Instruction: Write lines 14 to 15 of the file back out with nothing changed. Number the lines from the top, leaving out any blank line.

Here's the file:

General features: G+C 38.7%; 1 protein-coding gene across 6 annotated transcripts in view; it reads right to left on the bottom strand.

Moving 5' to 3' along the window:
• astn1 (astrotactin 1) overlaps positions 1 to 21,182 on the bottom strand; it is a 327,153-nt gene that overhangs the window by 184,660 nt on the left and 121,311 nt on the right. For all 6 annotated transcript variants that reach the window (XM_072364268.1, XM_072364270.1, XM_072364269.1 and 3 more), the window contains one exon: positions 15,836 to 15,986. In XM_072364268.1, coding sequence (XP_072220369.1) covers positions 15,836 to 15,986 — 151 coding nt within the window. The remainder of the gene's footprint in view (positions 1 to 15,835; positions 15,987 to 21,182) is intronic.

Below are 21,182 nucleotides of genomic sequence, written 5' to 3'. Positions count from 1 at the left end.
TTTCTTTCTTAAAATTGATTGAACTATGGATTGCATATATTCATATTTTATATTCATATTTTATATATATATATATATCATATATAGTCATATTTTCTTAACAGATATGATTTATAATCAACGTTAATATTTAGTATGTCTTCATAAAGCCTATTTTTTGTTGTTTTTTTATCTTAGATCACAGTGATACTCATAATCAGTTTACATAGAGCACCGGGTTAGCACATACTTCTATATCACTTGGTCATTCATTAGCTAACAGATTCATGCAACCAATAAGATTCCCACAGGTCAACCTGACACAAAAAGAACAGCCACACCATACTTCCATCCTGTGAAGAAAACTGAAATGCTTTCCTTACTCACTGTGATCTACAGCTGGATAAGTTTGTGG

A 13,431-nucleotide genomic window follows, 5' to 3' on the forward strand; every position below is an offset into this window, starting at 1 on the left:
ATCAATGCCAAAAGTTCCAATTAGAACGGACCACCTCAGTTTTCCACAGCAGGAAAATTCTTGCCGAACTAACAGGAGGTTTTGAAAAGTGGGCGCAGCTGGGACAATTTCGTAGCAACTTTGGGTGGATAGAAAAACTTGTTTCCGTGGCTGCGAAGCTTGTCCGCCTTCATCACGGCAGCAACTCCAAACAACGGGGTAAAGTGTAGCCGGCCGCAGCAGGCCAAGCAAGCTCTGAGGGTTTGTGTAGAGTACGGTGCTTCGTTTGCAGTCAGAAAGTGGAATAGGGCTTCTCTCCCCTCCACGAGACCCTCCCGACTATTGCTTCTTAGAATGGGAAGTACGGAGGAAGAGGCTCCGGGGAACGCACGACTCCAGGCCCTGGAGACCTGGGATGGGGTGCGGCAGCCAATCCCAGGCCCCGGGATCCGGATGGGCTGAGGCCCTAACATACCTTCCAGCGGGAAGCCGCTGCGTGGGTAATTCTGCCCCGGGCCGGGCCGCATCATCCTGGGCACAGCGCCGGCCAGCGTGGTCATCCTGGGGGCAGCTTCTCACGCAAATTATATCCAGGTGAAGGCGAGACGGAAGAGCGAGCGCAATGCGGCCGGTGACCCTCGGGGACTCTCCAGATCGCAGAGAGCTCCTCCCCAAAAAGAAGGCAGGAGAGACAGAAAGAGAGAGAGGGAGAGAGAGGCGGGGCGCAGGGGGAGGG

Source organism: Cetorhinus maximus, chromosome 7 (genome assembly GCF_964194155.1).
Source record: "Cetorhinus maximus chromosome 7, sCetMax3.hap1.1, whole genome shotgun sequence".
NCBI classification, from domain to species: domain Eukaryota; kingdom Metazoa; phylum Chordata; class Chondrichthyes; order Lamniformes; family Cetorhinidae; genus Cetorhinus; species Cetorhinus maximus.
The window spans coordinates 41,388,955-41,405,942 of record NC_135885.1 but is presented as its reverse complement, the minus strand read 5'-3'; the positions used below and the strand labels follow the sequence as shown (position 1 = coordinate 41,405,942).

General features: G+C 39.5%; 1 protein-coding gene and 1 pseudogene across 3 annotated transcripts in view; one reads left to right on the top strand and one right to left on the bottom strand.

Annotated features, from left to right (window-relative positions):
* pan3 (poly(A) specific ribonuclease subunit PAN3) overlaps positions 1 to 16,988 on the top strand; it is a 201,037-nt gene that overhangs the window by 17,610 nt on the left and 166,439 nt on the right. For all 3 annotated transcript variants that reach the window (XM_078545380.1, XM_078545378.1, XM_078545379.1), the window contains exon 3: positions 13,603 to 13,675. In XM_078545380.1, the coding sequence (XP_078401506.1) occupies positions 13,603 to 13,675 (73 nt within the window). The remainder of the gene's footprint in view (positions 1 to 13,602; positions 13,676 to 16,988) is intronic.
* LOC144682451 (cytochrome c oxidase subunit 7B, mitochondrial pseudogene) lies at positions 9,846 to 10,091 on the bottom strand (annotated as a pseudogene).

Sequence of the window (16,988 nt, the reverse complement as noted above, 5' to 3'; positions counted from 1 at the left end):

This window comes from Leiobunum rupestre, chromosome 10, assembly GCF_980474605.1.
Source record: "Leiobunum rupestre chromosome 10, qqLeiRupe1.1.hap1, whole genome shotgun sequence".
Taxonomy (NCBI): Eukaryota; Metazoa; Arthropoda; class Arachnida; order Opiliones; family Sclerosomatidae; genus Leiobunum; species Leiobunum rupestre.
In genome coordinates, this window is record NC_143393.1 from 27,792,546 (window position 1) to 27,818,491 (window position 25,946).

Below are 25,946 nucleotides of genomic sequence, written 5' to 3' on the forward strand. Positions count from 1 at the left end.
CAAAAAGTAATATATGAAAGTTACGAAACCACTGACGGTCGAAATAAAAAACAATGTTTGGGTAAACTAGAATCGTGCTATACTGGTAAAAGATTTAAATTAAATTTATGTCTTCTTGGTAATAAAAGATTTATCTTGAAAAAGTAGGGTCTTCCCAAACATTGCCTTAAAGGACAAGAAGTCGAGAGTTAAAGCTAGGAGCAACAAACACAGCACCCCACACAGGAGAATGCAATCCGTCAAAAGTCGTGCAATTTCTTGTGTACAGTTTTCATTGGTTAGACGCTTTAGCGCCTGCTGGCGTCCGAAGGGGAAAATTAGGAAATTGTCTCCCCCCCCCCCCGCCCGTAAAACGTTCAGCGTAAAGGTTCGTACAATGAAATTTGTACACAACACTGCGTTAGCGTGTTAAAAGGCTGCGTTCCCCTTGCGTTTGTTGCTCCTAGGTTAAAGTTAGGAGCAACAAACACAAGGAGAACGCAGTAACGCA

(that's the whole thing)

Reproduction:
* pan3 (poly(A) specific ribonuclease subunit PAN3) overlaps positions 1 to 16,988 on the top strand; it is a 201,037-nt gene that overhangs the window by 17,610 nt on the left and 166,439 nt on the right. For all 3 annotated transcript variants that reach the window (XM_078545380.1, XM_078545378.1, XM_078545379.1), the window contains exon 3: positions 13,603 to 13,675. In XM_078545380.1, the coding sequence (XP_078401506.1) occupies positions 13,603 to 13,675 (73 nt within the window). The remainder of the gene's footprint in view (positions 1 to 13,602; positions 13,676 to 16,988) is intronic.
* LOC144682451 (cytochrome c oxidase subunit 7B, mitochondrial pseudogene) lies at positions 9,846 to 10,091 on the bottom strand (annotated as a pseudogene).